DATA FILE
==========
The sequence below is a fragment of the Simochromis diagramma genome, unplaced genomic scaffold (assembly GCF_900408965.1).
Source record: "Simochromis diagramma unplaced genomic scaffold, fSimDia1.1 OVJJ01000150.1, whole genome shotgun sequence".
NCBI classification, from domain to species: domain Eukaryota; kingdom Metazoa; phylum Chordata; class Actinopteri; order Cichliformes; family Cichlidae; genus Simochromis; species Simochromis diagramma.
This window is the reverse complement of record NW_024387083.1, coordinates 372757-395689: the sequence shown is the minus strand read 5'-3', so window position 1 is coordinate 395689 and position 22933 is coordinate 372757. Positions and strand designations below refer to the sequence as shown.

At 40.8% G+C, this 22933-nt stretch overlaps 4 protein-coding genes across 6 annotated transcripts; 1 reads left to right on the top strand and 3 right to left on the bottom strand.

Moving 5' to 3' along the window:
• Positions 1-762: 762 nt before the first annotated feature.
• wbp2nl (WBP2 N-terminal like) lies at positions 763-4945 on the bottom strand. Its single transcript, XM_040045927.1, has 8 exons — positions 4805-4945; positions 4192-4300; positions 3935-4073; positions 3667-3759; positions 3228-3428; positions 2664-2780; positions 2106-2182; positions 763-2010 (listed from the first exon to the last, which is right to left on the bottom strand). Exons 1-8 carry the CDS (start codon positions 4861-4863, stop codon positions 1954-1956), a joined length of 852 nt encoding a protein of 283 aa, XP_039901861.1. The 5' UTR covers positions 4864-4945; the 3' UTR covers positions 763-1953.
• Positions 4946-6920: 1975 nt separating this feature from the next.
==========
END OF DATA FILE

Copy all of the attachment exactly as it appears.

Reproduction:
The sequence below is a fragment of the Simochromis diagramma genome, unplaced genomic scaffold (assembly GCF_900408965.1).
Source record: "Simochromis diagramma unplaced genomic scaffold, fSimDia1.1 OVJJ01000150.1, whole genome shotgun sequence".
NCBI classification, from domain to species: domain Eukaryota; kingdom Metazoa; phylum Chordata; class Actinopteri; order Cichliformes; family Cichlidae; genus Simochromis; species Simochromis diagramma.
This window is the reverse complement of record NW_024387083.1, coordinates 372757-395689: the sequence shown is the minus strand read 5'-3', so window position 1 is coordinate 395689 and position 22933 is coordinate 372757. Positions and strand designations below refer to the sequence as shown.

At 40.8% G+C, this 22933-nt stretch overlaps 4 protein-coding genes across 6 annotated transcripts; 1 reads left to right on the top strand and 3 right to left on the bottom strand.

Moving 5' to 3' along the window:
• Positions 1-762: 762 nt before the first annotated feature.
• wbp2nl (WBP2 N-terminal like) lies at positions 763-4945 on the bottom strand. Its single transcript, XM_040045927.1, has 8 exons — positions 4805-4945; positions 4192-4300; positions 3935-4073; positions 3667-3759; positions 3228-3428; positions 2664-2780; positions 2106-2182; positions 763-2010 (listed from the first exon to the last, which is right to left on the bottom strand). Exons 1-8 carry the CDS (start codon positions 4861-4863, stop codon positions 1954-1956), a joined length of 852 nt encoding a protein of 283 aa, XP_039901861.1. The 5' UTR covers positions 4864-4945; the 3' UTR covers positions 763-1953.
• Positions 4946-6920: 1975 nt separating this feature from the next.